I had hopes that Phantasm writer/director Don Coscarelli’s “Incident On and Off a Mountain Road” (which is a terrible title, by the way) would be a story of female empowerment in the face of victimization–a push back against the majority of the slasher genre in which so many girls make so many stupid decisions and then lay back screaming and begging and take what’s coming without much of a fight. After all, the premise was that a young woman has a car accident on a lonely mountain road and is victimized by a crazed backwoods killer, but recalls the lessons she learned from her survivalist husband to fight back. And she does, eventually. But the moment the killer throws the knife at her and misses, and it becomes embedded in a log inches from her head, and instead of grabbing the knife she runs away, after she’s already made the decision to fight back–well, then the premise is lost on me. At that point, it’s just bad writing.

Bree Turner as the heroine and John DeSantis as "Moonface." Do I need to specify which is which?

But that bad writing slowly turns into ever-more disturbing writing. We get to watch the other girl being terrorized by the killer get strapped to a table, alive, and have an electric drill put through her eye. We get to watch, in flashback, the ways in which the heroine’s survivalist husband (played by Ethan Embry) becomes increasingly paranoid about survival, going from teaching her survival methods to terrorizing her with them and eventually tying her up and raping her for weakness. Rape is just as valid a part of a dramatic work as any other part of the human experience, though I believe it should only be depicted if absolutely necessary, and here it does inform later revelations about the lead character and how she survives, but the final outcome is so cheap and schlocky that it the rape scene loses all validity. (A note on Ethan Embry: he certainly stretches his acting beyond the goofy, charming characters he’s best known for, and he’s actually quite believable as a militia nut, but I just personally don’t want to see him in the role of a man who would victimize and rape his own wife. I’d much rather remember him for Empire RecordsThat Thing You Do!, and Can’t Hardly Wait.) Finally, we get watch the heroine become, not just the victor in her struggle, but swing completely to the other side of the spectrum as she continues to kill in cold blood. (Side note:Phantasm villain Angus Scrimm, one of the best horror star names ever, has a supporting role as a creepy old man. Shocker.)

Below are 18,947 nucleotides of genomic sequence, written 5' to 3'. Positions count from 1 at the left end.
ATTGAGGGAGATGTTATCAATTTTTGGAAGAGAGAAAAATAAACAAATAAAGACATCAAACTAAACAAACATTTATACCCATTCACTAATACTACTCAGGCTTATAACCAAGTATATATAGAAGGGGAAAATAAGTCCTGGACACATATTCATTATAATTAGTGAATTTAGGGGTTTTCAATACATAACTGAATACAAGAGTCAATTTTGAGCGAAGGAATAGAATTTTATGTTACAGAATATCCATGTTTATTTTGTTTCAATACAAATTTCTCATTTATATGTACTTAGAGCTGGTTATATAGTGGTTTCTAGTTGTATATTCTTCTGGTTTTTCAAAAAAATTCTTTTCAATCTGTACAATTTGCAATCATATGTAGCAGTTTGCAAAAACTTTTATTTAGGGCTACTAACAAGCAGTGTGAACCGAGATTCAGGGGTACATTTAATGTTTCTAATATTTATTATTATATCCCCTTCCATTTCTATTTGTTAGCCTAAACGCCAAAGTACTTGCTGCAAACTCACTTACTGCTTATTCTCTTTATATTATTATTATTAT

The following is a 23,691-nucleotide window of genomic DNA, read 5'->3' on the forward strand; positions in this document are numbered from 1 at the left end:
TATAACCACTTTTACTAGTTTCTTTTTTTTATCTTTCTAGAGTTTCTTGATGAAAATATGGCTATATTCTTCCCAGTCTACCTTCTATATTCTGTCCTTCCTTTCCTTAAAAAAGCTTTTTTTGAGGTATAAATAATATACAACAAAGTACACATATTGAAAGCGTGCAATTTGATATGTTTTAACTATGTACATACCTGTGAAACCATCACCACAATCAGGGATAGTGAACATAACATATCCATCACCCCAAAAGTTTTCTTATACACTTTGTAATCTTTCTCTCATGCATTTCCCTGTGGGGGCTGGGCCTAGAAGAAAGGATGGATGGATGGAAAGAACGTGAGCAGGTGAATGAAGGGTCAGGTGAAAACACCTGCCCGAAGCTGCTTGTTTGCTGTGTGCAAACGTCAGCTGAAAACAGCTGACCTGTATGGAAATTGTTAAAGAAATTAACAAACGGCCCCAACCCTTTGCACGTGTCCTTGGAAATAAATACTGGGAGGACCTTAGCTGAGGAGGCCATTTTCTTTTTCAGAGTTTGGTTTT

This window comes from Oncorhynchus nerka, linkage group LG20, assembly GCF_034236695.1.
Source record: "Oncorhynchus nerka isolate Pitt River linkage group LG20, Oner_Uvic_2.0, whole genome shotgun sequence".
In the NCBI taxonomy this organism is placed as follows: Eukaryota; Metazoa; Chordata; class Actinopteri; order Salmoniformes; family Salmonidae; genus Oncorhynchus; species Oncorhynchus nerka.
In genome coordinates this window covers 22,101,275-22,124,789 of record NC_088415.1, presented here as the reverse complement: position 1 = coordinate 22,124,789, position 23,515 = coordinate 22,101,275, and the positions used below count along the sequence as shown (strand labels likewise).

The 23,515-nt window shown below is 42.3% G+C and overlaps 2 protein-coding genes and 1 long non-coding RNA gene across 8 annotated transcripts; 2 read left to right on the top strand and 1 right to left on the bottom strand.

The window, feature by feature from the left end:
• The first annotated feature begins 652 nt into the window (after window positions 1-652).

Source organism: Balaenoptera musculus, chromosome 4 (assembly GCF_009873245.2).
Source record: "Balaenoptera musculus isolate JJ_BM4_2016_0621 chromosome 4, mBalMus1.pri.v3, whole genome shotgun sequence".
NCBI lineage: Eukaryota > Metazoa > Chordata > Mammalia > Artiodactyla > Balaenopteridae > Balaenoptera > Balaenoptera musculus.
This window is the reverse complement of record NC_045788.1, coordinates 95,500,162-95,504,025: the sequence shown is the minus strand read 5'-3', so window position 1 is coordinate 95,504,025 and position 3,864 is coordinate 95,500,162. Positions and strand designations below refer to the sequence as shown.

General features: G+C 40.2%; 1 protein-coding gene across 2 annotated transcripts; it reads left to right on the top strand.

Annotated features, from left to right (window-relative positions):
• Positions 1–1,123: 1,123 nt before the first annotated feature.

And I haven’t even given away the big twist which, everything else aside, I have to admit, I did not see coming and is pretty effective.

Mostly, this is just one of those bleak, heartless, unrelenting slasher flicks that tries to pack as much awfulness as it can into its 50-minute running time. I see no value in such productions. It’s a thin line between this and torture porn. Hopefully, subsequent episodes will be more about exploring human fears and the unknown aspects of life and psychology that scare us, and less about cheap violence.

I can almost hear you asking, Why do you watch so much horror when you have so many problems with so many of the most prevalent themes and filmmaking methods of the genre? As a person with such a strong interest in horror and such strong feelings about violence in movies, I wonder that myself sometimes; but perhaps, reading some of my earlier writing on the genre will give you a better understanding of my fascination with it.

Scary Movie Alien Countdown: The #1 Scariest Movie Alien of All Time

By Tom Kapr

We finally made it to the end of the countdown. Here, after a quick recap of the other films discussed in this series, is my “Number 1 Scariest Movie Alien of All Time.” Watch and enjoy.

#10. Battle Los Angeles (2011)

#9. The Blob (1958, 1988)